2010-10-05

Domens dag för budgethökarna närmar sig

och för den enfaldiga nyliberala ekonomiska dogmen att penningpolitiken, priset på pengar (räntorna), ska vara det enda styrmedlet för ekonomin. All finanspolitisk stimulans är av ondo enligt denna dogm. Men den tillåts förstås att mer än gärna för att strama åt ekonomin.

Joseph Stiglitz fears European 'austerity wave' will swamp the euro
One of the world’s leading economists has warned that the future of the euro is “looking bleak” and the fragile European economic recovery could be irreparably damaged by a “wave of austerity” sweeping the continent.

IMF admits that the West is stuck in near depression
Chapter Three of the IMF's World Economic Outlook more or less condemns Southern Europe to death by slow suffocation and leaves little doubt that fiscal tightening will trap North Europe, Britain and America in slump for a long time.

Capital controls eyed as global currency wars escalate
Stimulus leaking out of the West's stagnant economies is flooding into emerging markets, playing havoc with their currencies and economies.

Brazil, Mexico, Peru, Colombia, Korea, Taiwan, South Africa, Russia and even Poland are either intervening directly in the exchange markets to prevent their currencies rising too far ....
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"We're in the midst of an international currency war. This threatens us because it takes away our competitiveness. Advanced countries are seeking to devalue their currencies," he said, [Brazil's finance minister Guido Mantega]

Companies Borrow at Low Rates, but Don’t Spend
As many households and small businesses are being turned away by bank loan officers, large corporations are borrowing vast sums of money for next to nothing — simply because they can.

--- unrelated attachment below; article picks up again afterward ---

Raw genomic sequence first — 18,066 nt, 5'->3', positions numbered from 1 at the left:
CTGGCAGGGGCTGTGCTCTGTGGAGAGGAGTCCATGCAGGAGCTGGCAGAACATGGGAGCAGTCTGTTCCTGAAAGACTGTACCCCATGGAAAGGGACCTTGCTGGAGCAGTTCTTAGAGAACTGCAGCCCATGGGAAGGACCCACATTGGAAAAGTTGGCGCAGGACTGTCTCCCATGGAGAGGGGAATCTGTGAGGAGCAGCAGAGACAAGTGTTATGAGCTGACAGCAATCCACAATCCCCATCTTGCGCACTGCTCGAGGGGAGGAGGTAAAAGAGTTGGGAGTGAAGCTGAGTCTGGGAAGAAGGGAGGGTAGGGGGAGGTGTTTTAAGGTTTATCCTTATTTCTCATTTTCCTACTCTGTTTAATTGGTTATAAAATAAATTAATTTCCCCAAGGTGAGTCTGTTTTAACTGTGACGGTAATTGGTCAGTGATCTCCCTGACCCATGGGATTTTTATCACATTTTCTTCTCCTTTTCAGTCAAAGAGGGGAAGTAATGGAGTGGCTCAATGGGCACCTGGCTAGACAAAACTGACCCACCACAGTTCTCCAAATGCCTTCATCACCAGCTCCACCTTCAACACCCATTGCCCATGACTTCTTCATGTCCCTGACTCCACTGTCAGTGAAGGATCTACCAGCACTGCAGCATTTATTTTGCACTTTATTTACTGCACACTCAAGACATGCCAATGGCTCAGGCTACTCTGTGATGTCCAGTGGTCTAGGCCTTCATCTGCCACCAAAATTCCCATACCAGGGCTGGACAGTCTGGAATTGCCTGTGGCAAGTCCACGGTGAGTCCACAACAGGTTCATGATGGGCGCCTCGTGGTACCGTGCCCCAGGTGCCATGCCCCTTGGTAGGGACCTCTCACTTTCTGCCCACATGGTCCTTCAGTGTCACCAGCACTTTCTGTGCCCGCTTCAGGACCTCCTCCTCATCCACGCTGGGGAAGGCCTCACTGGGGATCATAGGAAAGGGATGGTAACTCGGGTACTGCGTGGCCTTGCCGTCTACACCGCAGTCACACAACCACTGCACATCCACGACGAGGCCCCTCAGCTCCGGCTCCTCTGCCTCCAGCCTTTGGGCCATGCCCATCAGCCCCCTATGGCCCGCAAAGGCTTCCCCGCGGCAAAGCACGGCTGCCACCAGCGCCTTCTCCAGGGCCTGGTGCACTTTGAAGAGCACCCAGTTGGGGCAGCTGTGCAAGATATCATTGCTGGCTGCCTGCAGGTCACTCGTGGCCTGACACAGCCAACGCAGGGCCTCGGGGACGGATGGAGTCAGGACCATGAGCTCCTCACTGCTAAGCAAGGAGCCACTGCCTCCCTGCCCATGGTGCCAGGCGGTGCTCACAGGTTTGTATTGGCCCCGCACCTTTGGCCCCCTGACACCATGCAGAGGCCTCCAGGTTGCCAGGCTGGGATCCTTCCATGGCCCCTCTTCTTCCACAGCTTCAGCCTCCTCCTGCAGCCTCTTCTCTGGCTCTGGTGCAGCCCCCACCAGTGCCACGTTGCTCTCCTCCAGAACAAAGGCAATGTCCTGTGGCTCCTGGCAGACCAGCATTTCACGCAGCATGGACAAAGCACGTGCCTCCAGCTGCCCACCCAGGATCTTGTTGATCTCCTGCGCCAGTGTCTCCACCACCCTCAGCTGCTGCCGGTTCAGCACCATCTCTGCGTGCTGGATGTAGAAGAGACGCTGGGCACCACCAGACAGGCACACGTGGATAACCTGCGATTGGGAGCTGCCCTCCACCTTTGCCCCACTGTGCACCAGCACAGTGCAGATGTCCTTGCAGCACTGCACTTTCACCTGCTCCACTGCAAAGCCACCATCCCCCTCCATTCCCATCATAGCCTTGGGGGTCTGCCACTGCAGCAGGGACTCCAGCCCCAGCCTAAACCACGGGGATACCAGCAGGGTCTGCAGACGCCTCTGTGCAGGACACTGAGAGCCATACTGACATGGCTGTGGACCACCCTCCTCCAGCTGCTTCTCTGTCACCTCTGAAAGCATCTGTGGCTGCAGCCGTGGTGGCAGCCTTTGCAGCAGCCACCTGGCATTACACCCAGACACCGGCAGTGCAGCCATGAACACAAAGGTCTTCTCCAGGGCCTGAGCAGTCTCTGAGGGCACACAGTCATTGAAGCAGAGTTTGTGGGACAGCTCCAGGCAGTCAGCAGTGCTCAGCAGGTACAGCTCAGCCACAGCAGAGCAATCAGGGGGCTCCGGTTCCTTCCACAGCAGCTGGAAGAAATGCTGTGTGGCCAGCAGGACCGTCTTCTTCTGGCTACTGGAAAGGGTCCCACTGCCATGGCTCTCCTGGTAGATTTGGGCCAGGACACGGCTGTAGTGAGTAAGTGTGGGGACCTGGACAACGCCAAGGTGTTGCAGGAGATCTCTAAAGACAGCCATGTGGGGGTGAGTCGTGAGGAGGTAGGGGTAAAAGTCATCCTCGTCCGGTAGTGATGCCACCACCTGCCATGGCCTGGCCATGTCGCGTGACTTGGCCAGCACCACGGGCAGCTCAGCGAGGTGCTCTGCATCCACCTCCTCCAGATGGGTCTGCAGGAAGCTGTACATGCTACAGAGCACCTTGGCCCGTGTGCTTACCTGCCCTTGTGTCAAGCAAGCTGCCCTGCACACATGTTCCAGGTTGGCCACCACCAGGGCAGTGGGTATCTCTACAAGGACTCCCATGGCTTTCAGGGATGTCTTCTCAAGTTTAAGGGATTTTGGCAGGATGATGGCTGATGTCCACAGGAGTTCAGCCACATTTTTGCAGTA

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Companies like Microsoft are raising billions of dollars by issuing bonds at ultra-low interest rates, but few of them are actually spending the money on new factories, equipment or jobs. Instead, they are stockpiling the cash
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The Fed’s low rates have in fact hurt many Americans, especially retirees whose incomes from savings have fallen substantially. Big companies like Johnson & Johnson, PepsiCo and I.B.M. seem to have been among the major beneficiaries.
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Corporations now sit atop a combined $1.6 trillion of cash, a figure equal to slightly more than 6 percent of their total assets. In the first quarter of this year it was 6.2 percent of assets, the highest level since 1964
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In the case of Microsoft’s bond offering, one factor might have been avoiding a big tax bill, ... If Microsoft had needed cash, it could have pulled some from its operations abroad, but “borrowing new money on the debt markets is now cheaper than bringing its own money back from overseas,”
Utbudsekonomismen i sitt esse.

För att få någon rätsida på det hela kan man förstås läsa ekonomiprofessor Bill Mitchells blogg:
The low interest rates were never going to stimulate strong rebounds in investment spending while the economic prospects remain so gloomy. Business firms will only invest if they think they can realise profits from the extra production. It doesn’t matter how cheap the loans are – if the output cannot be sold it is not worth producing.

The point is that quantitative easing and/or low interest rates will not stimulate aggregate demand to the degree necessary to overcome the private spending.
(...)
Each week new evidence emerges which demonstrates categorically that the fiscal austerity proponents have not clue about how real economies and monetary systems function. The world is not behaving as they predicted. The models and analysis they provided to governments as support for withdrawing fiscal support are bereft of any credibility.
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In the last few days, more economic information has come to light which demonstrates the lunacy of the current international approach to economic policy which is biased towards fiscal retrenchment. The only issue of debate seems to be how quickly the retrenchment should be and the scope of it.